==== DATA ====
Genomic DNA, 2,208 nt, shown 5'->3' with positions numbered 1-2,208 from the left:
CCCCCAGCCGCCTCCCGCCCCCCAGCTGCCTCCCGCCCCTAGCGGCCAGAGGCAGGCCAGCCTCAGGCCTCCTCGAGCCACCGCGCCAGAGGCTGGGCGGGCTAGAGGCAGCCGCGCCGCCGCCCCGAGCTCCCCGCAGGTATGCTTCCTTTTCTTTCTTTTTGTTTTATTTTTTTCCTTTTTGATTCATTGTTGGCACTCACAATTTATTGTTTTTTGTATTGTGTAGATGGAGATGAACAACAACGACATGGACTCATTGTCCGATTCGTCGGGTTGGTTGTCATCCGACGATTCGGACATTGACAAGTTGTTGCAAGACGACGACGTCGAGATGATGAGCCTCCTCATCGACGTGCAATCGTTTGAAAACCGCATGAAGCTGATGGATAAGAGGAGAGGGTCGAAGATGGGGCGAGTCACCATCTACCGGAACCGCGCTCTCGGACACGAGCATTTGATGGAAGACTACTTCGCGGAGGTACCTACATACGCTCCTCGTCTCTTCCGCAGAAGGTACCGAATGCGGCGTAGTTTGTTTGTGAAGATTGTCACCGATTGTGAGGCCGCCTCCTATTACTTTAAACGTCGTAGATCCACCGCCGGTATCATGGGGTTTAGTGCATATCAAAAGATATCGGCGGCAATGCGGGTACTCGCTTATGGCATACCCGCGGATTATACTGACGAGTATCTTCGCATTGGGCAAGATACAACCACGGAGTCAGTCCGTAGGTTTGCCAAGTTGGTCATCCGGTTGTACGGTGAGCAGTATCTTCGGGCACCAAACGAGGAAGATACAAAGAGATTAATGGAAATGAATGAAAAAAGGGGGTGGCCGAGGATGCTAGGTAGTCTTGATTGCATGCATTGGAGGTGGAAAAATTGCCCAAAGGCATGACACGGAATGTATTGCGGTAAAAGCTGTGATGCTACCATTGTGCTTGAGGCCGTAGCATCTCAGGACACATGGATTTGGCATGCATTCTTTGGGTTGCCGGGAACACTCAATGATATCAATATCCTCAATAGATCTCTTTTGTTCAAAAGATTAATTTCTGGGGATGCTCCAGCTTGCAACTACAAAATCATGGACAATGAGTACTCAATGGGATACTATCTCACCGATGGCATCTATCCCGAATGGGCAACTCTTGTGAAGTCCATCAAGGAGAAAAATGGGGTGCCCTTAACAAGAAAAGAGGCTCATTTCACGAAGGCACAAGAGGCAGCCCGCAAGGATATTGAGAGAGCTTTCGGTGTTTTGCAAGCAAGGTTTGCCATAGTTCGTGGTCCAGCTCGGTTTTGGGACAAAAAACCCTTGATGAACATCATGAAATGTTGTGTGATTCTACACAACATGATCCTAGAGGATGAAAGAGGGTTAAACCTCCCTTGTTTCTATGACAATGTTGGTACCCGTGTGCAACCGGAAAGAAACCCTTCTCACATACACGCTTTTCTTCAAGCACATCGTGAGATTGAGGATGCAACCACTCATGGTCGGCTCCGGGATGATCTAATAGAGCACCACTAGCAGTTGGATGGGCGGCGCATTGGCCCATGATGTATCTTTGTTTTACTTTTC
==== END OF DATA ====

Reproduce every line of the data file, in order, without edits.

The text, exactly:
Genomic DNA, 2,208 nt, shown 5'->3' with positions numbered 1-2,208 from the left:
CCCCCAGCCGCCTCCCGCCCCCCAGCTGCCTCCCGCCCCTAGCGGCCAGAGGCAGGCCAGCCTCAGGCCTCCTCGAGCCACCGCGCCAGAGGCTGGGCGGGCTAGAGGCAGCCGCGCCGCCGCCCCGAGCTCCCCGCAGGTATGCTTCCTTTTCTTTCTTTTTGTTTTATTTTTTTCCTTTTTGATTCATTGTTGGCACTCACAATTTATTGTTTTTTGTATTGTGTAGATGGAGATGAACAACAACGACATGGACTCATTGTCCGATTCGTCGGGTTGGTTGTCATCCGACGATTCGGACATTGACAAGTTGTTGCAAGACGACGACGTCGAGATGATGAGCCTCCTCATCGACGTGCAATCGTTTGAAAACCGCATGAAGCTGATGGATAAGAGGAGAGGGTCGAAGATGGGGCGAGTCACCATCTACCGGAACCGCGCTCTCGGACACGAGCATTTGATGGAAGACTACTTCGCGGAGGTACCTACATACGCTCCTCGTCTCTTCCGCAGAAGGTACCGAATGCGGCGTAGTTTGTTTGTGAAGATTGTCACCGATTGTGAGGCCGCCTCCTATTACTTTAAACGTCGTAGATCCACCGCCGGTATCATGGGGTTTAGTGCATATCAAAAGATATCGGCGGCAATGCGGGTACTCGCTTATGGCATACCCGCGGATTATACTGACGAGTATCTTCGCATTGGGCAAGATACAACCACGGAGTCAGTCCGTAGGTTTGCCAAGTTGGTCATCCGGTTGTACGGTGAGCAGTATCTTCGGGCACCAAACGAGGAAGATACAAAGAGATTAATGGAAATGAATGAAAAAAGGGGGTGGCCGAGGATGCTAGGTAGTCTTGATTGCATGCATTGGAGGTGGAAAAATTGCCCAAAGGCATGACACGGAATGTATTGCGGTAAAAGCTGTGATGCTACCATTGTGCTTGAGGCCGTAGCATCTCAGGACACATGGATTTGGCATGCATTCTTTGGGTTGCCGGGAACACTCAATGATATCAATATCCTCAATAGATCTCTTTTGTTCAAAAGATTAATTTCTGGGGATGCTCCAGCTTGCAACTACAAAATCATGGACAATGAGTACTCAATGGGATACTATCTCACCGATGGCATCTATCCCGAATGGGCAACTCTTGTGAAGTCCATCAAGGAGAAAAATGGGGTGCCCTTAACAAGAAAAGAGGCTCATTTCACGAAGGCACAAGAGGCAGCCCGCAAGGATATTGAGAGAGCTTTCGGTGTTTTGCAAGCAAGGTTTGCCATAGTTCGTGGTCCAGCTCGGTTTTGGGACAAAAAACCCTTGATGAACATCATGAAATGTTGTGTGATTCTACACAACATGATCCTAGAGGATGAAAGAGGGTTAAACCTCCCTTGTTTCTATGACAATGTTGGTACCCGTGTGCAACCGGAAAGAAACCCTTCTCACATACACGCTTTTCTTCAAGCACATCGTGAGATTGAGGATGCAACCACTCATGGTCGGCTCCGGGATGATCTAATAGAGCACCACTAGCAGTTGGATGGGCGGCGCATTGGCCCATGATGTATCTTTGTTTTACTTTTC